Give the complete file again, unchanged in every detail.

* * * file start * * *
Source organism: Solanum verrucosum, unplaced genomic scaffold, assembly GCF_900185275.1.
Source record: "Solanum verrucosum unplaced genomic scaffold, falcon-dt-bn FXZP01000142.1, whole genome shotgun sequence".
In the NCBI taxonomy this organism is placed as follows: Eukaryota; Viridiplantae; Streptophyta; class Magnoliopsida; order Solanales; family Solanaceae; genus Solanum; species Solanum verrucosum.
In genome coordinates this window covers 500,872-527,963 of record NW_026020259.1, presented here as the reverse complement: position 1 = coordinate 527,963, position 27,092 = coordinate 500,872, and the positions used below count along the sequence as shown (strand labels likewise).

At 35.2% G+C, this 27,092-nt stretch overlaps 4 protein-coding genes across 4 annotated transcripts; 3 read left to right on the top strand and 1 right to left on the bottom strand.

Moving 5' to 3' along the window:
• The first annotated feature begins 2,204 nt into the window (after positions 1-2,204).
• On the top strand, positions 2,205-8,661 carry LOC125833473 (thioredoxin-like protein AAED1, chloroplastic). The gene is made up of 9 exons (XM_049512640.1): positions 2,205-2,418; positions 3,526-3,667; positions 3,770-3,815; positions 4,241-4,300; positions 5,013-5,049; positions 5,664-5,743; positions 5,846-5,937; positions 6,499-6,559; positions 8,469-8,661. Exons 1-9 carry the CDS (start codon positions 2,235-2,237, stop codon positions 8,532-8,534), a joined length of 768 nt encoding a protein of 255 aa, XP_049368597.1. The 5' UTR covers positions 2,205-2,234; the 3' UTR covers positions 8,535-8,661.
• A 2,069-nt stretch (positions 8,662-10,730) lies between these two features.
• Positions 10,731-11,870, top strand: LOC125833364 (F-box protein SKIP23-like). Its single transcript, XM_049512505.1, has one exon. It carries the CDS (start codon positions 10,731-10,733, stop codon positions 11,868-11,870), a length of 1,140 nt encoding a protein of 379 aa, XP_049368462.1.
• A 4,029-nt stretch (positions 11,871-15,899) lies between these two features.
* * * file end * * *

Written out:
Source organism: Solanum verrucosum, unplaced genomic scaffold, assembly GCF_900185275.1.
Source record: "Solanum verrucosum unplaced genomic scaffold, falcon-dt-bn FXZP01000142.1, whole genome shotgun sequence".
In the NCBI taxonomy this organism is placed as follows: Eukaryota; Viridiplantae; Streptophyta; class Magnoliopsida; order Solanales; family Solanaceae; genus Solanum; species Solanum verrucosum.
In genome coordinates this window covers 500,872-527,963 of record NW_026020259.1, presented here as the reverse complement: position 1 = coordinate 527,963, position 27,092 = coordinate 500,872, and the positions used below count along the sequence as shown (strand labels likewise).

At 35.2% G+C, this 27,092-nt stretch overlaps 4 protein-coding genes across 4 annotated transcripts; 3 read left to right on the top strand and 1 right to left on the bottom strand.

Moving 5' to 3' along the window:
• The first annotated feature begins 2,204 nt into the window (after positions 1-2,204).
• On the top strand, positions 2,205-8,661 carry LOC125833473 (thioredoxin-like protein AAED1, chloroplastic). The gene is made up of 9 exons (XM_049512640.1): positions 2,205-2,418; positions 3,526-3,667; positions 3,770-3,815; positions 4,241-4,300; positions 5,013-5,049; positions 5,664-5,743; positions 5,846-5,937; positions 6,499-6,559; positions 8,469-8,661. Exons 1-9 carry the CDS (start codon positions 2,235-2,237, stop codon positions 8,532-8,534), a joined length of 768 nt encoding a protein of 255 aa, XP_049368597.1. The 5' UTR covers positions 2,205-2,234; the 3' UTR covers positions 8,535-8,661.
• A 2,069-nt stretch (positions 8,662-10,730) lies between these two features.
• Positions 10,731-11,870, top strand: LOC125833364 (F-box protein SKIP23-like). Its single transcript, XM_049512505.1, has one exon. It carries the CDS (start codon positions 10,731-10,733, stop codon positions 11,868-11,870), a length of 1,140 nt encoding a protein of 379 aa, XP_049368462.1.
• A 4,029-nt stretch (positions 11,871-15,899) lies between these two features.